1- Revenue growth: the T2D3 framework - Deepstash
1- Revenue growth: the T2D3 framework

1- Revenue growth: the T2D3 framework

Some companies find their PM fit faster than others. The T2D3 framework shows what it takes to grow your revenue from $1M — $2M to around $100M Arr in 6–7 years. The vast majority of Saas startups will never reach this level of growth and that’s completely fine. If you talk to “traditional” Saas Vcs, they’ll probably ask themselves: “does this company have the potential to T2D3?””

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MORE IDEAS FROM 6 SaaS Metric Frameworks & Benchmarks To Know Before Fundraising

2- Revenue Growth efficiency: SaaS Quick Ratio

High Churn and lack of account expansion can kill even the fastest growing companies.

This is where the SaaS Quick Ratio comes in handy.

SaaS Quick Ratio = (New MRR + Expansion MRR) / (Churned MRR + Contraction MRR)

 A Saas quick ratio superior to 4 will excite Vcs, between 2 and 4 a bit less but still OK.

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3- The LTV / CAC ratio

Ltv stands for lifetime value and Cac stands for the customer acquisition cost. VCs expect that a customer generates at least 3 times what it cost you to acquire him (it’s a minimum).

This ratio mixes many aspects from sales and marketing efficiency to your ability to keep users (linked to product quality and customer support). As a consequence, there are many ways to optimize this ratio and just looking at the “raw result” won’t give you many insights.

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4- Churn Benchmark

Churn is one of the most coveted and analyzed SaaS metrics on the internet so I won’t go into details here but just share this table by Tomasz Tunguz: 

You can probably be even more demanding for the Enterprise segment and expect a 0–0.5% monthly customer churn (and you generally measure Enterprise churn on a yearly basis rather than monthly).

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5- The 40% Rule

The 40% rule is that your growth rate + your profit should add up to 40%. So, if you are growing at 20%, you should be generating a profit of 20%. If you are growing at 40%, you should be generating a 0% profit. If you are growing at 50%, you can lose 10%. If you are doing better than the 40% rule, that’s awesome.

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North Star

What's a Good or Bad North Star?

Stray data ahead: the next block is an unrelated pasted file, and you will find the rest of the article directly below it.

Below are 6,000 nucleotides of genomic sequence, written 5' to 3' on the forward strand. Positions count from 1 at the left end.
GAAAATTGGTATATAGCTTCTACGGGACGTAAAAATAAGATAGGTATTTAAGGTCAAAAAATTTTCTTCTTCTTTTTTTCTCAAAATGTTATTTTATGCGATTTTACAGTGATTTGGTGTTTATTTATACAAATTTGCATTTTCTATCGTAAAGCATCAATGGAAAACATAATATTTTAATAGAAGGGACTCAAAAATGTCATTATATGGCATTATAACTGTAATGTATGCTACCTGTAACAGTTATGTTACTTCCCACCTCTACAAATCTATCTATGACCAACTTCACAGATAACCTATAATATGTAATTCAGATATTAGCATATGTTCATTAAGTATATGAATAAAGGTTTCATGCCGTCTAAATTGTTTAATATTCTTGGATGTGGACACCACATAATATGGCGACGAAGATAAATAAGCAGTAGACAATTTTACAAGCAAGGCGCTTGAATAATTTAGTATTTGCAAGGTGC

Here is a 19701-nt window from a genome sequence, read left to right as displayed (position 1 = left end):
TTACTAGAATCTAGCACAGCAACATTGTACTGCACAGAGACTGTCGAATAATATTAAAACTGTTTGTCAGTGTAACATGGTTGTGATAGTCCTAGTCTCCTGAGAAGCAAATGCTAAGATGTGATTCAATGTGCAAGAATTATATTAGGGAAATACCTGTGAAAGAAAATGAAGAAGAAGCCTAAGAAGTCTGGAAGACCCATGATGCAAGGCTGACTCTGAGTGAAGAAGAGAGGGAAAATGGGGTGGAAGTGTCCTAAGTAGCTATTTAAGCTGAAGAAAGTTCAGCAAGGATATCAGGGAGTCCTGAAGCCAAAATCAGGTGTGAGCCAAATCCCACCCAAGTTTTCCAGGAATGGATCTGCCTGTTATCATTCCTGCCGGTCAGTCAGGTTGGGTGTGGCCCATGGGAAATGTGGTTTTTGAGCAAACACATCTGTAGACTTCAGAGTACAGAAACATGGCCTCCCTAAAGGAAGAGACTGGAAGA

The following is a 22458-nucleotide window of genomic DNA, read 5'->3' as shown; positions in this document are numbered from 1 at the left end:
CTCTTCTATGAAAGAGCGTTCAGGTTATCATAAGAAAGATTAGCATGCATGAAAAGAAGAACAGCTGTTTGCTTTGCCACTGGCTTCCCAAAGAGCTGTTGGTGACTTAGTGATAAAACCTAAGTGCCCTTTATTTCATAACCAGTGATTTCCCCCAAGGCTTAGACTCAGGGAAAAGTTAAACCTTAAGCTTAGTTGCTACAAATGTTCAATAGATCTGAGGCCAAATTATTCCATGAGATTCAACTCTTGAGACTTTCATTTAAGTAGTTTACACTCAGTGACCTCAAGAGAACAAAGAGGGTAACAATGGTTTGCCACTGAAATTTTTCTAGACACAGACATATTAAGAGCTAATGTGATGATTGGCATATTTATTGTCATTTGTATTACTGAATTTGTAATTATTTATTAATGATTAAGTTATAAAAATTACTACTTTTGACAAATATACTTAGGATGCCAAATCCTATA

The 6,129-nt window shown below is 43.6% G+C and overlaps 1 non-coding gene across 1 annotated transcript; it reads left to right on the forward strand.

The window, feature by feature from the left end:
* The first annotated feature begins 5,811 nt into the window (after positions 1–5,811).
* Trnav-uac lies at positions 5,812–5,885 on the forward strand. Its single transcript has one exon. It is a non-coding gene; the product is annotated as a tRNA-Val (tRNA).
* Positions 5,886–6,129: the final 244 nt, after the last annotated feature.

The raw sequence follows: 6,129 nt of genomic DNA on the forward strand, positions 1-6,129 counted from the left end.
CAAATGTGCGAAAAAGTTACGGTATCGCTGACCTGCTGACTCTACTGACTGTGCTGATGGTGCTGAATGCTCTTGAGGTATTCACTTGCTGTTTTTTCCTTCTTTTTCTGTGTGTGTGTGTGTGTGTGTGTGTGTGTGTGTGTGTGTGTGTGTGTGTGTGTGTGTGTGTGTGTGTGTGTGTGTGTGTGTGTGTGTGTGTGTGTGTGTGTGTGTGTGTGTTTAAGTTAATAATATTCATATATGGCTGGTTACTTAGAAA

• Bad: Mostly measuring price paid as opposed to value delivered • MRR, paid seats

 • Good: Measures value delivered in bulk • MAU, DAU, messages sent

 • Better: Unquestionably indicates Product-Market fit has been reached with the customer • Number of users with L28>=16 • Messages sent w/in 30 days of signup.

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RELATED IDEA

Defined as the percentage of customers that cancel their subscriptions in any given time period, churn rate is an essential metric that can make, or break, the success of your SaaS business.  

That's why it's so critical to master churn analysis. No SaaS company can hang on to all its customers forever. But by understanding the nuances of why your customers churn, you can find more effective ways to reduce it.

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Analysing Churn: A comprehensive Study

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Churn can most basically be defined as resources lost in a given period of time. Typically it’s referring to users or revenue lost and is usually represented with either a percentage or dollar amount.

For example, if you had a 5% monthly user churn rate, that means each month 5% of your customer base is cancelling.

Or if you said you had $2,000 in monthly revenue churn, that means you lost $2,000 in monthly recurring revenue from either customer cancellations or downgrades.

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In this guide, we’re going to go over six strategies to reduce churn, with real-life examples from SaaS companies that have successfully done it.

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CARR

Total contracted annual recurring revenue is the single best metric for the health of a business. It encapsulates new logo growth, expansion, and churn in a single number. Shows the money that comes in every year for the life of a subscription (or contract).

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